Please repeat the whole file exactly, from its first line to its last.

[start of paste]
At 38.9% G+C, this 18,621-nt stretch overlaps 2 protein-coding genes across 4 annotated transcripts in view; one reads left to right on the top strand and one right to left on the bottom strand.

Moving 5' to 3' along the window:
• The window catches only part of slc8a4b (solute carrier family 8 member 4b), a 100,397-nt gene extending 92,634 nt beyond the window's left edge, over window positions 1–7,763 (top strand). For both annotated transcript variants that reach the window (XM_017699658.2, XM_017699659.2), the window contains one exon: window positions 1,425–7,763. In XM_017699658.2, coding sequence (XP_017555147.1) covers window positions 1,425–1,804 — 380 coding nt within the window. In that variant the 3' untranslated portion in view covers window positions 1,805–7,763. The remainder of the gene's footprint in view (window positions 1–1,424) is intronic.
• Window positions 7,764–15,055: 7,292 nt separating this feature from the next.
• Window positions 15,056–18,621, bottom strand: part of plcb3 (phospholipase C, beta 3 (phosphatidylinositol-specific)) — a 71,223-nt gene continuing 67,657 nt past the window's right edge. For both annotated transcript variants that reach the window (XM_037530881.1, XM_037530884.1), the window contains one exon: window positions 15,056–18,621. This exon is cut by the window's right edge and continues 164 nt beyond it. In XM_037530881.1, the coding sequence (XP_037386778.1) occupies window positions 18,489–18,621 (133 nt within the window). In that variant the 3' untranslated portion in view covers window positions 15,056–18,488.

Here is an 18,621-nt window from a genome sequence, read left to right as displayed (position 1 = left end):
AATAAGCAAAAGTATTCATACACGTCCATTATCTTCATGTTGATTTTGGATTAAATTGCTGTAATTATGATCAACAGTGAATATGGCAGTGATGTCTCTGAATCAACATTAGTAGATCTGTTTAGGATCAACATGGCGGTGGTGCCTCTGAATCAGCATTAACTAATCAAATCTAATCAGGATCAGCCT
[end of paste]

At 38.9% G+C, this 18,621-nt stretch overlaps 2 protein-coding genes across 4 annotated transcripts in view; one reads left to right on the top strand and one right to left on the bottom strand.

Moving 5' to 3' along the window:
• The window catches only part of slc8a4b (solute carrier family 8 member 4b), a 100,397-nt gene extending 92,634 nt beyond the window's left edge, over window positions 1–7,763 (top strand). For both annotated transcript variants that reach the window (XM_017699658.2, XM_017699659.2), the window contains one exon: window positions 1,425–7,763. In XM_017699658.2, coding sequence (XP_017555147.1) covers window positions 1,425–1,804 — 380 coding nt within the window. In that variant the 3' untranslated portion in view covers window positions 1,805–7,763. The remainder of the gene's footprint in view (window positions 1–1,424) is intronic.
• Window positions 7,764–15,055: 7,292 nt separating this feature from the next.
• Window positions 15,056–18,621, bottom strand: part of plcb3 (phospholipase C, beta 3 (phosphatidylinositol-specific)) — a 71,223-nt gene continuing 67,657 nt past the window's right edge. For both annotated transcript variants that reach the window (XM_037530881.1, XM_037530884.1), the window contains one exon: window positions 15,056–18,621. This exon is cut by the window's right edge and continues 164 nt beyond it. In XM_037530881.1, the coding sequence (XP_037386778.1) occupies window positions 18,489–18,621 (133 nt within the window). In that variant the 3' untranslated portion in view covers window positions 15,056–18,488.

Here is an 18,621-nt window from a genome sequence, read left to right as displayed (position 1 = left end):
AATAAGCAAAAGTATTCATACACGTCCATTATCTTCATGTTGATTTTGGATTAAATTGCTGTAATTATGATCAACAGTGAATATGGCAGTGATGTCTCTGAATCAACATTAGTAGATCTGTTTAGGATCAACATGGCGGTGGTGCCTCTGAATCAGCATTAACTAATCAAATCTAATCAGGATCAGCCT